Money Review

Reiner Knizia's Money card game in play

So, the game that causes the most awkward conversations has to be Reiner Knizia's Money.  (Conversations like, "Hey, can I borrow Money?" or "I'd really like you to include Money in the trade.")

Anyway; other than being an awkward conversation starter, Money is also an interesting little auction game.  To start the game, each player starts with a handful of cards that represent money in both different currencies and denominations.  Every turn there are two piles of money, each with four different "bills" (cards).  Players now take cards from their hand and perform a silent auction.  Revealing at the same time, players get to select a pile of money and exchange their bid for if (starting with whoever bid the most).  Interestingly, instead of only purchasing the piles of money in the middle of the table, you can also buy other player's bids (still by exchanging your bid with theirs).  At this point, you might be wondering what the point is in this futile exercise.  Well, the reason that this isn't an exercise in futility is the scoring.  At the end of the game (when the deck runs out), each player scores points based on what they have collected (not necessarily how much).  Each set of all three 20's or 30's of the same currency are worth 100 points.  Additionally, each currency type in which a player has between 100 and 200 "dollars" is worth the total value minus 100.  Next, any currency in which a player has at least 200 "dollars" is worth its full face value.  Finally, there are Chinese 10's - these are always worth 10 points.  Whoever has the most points wins the game!

Example pile in Money card game
A typical pile of cash!
So, my first pro for Money is that I think that there are a few different ways that you can try to maximize your points.  Either you can try to make as much money as you want, and assume that some of it will match (or just make as much as possible early and then make things match), or you can immediately go for matching values.  So, if your goal is to make as much money as possible, then in the early auctions you may bid very low - hoping that everyone else will bid high, and you will profit.  (Since you have last pick, you will probably be collecting another player's bid.)  However, if too many people do this, then you might wind up only "earning" $10, while other players that bid slightly higher are the ones to actually make a decent profit.  So, not only are there different overarching strategies, but you are really forced to adapt your strategy to how your opponents are playing.

The next pro that I have for Money is that "it takes money to make money."  Which means that in any given round you have to bid something.  Which also means that you are probably not going to (immediately) recover whatever you are bidding.  That's often not a problem; but, if you have done a really good job of collecting only cards that are relevant to the currencies that you're collecting, then it might be a huge problem.  If might force you to go ahead and abandon one of the currencies that you were just starting to collect - at least for a time.  (Which, in turn, might make another player very happy, if they had been wondering where the rest of that currency was!)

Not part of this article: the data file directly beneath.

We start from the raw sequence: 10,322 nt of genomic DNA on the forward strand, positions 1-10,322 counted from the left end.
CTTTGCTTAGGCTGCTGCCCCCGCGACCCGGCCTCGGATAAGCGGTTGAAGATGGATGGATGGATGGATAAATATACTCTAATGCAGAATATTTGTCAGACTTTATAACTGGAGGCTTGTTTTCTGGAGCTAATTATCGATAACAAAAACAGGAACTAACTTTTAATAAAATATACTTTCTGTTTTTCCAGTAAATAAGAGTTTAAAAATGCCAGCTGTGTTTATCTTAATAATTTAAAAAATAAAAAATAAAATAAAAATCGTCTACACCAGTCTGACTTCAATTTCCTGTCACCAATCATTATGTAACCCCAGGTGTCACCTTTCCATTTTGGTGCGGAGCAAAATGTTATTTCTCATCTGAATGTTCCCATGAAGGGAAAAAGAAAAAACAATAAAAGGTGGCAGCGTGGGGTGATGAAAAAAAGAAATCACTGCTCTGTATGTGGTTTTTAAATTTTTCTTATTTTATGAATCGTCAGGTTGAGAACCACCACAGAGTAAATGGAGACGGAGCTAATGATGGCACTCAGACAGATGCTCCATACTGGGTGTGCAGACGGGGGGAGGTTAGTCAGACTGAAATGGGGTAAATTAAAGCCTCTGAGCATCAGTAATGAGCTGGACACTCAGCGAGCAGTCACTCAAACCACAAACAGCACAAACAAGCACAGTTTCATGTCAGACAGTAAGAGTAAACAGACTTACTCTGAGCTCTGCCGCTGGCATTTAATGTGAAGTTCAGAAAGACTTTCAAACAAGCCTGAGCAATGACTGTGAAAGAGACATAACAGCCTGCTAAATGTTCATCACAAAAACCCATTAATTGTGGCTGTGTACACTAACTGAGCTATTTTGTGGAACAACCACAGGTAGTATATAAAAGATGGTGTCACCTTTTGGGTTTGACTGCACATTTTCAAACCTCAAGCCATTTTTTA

My final pro for Money is that I really like that you don't simply win by making the most money.  If that were the case, then I think that the game would be fun to play once or twice, but would have its novelty disappear quickly.  Instead, you really must specialize (and adapt your bids to what you are specializing in).  Early in the game, it might be beneficial to simply collect whatever pile has the highest face value.  However, at the end of the game, a single bill might be worth 230 points!  (This could happen if you have $190 in a currency, and you have two of the three 30's in that currency.  The final 30 would be worth 100 points for completing your set of 30's, an additional 100 points for putting you above $200 in that currency, and also worth its face value!)  So, the biggest bills in the game aren't necessarily the "best" ones.

A hand of bills in Reiner Knizia's Money
A typical hand in Money - including a "bluff" card
The main con that I have for Money is that it is very math intensive.  You are constantly calculating and re-calculating things in the game - your score, your bid, which pile is "better" for you, how much an opponent might make off of certain things, etc.  None of these calculations are difficult.  They are all basic addition.  However, when you start making a lot of these calculations, some people will get turned off to the game pretty quickly (and others might start taking a long time to make decisions).

The second con that I have for Money is that the tie-breaker in the silent auctions can be frustrating.  When two players bid the exact same amount of money, the tie breaker goes to the player that bid using the lowest serial number on a "bill".  This generally corresponds to whoever bid using the lower bills (20's have lower serial numbers than 60's), but can wind up just arbitrarily picking someone.  Whereas I realize that there has to be something to break these ties, it can be very frustrating if you lose out on a choice pile of cash simply because your bill's serial number wasn't low enough.

Overall, I give Money a 9.0/10.  Honestly, I only tried the game because they were briefly giving away the iPhone version.  However, I'm quite glad that I did!  I think that Money is a fabulous little auction game that fits nicely into most any collection.

If Money sounds like a game that you would enjoy, you should definitely check out For Sale and Modern Art - as well as Ra.

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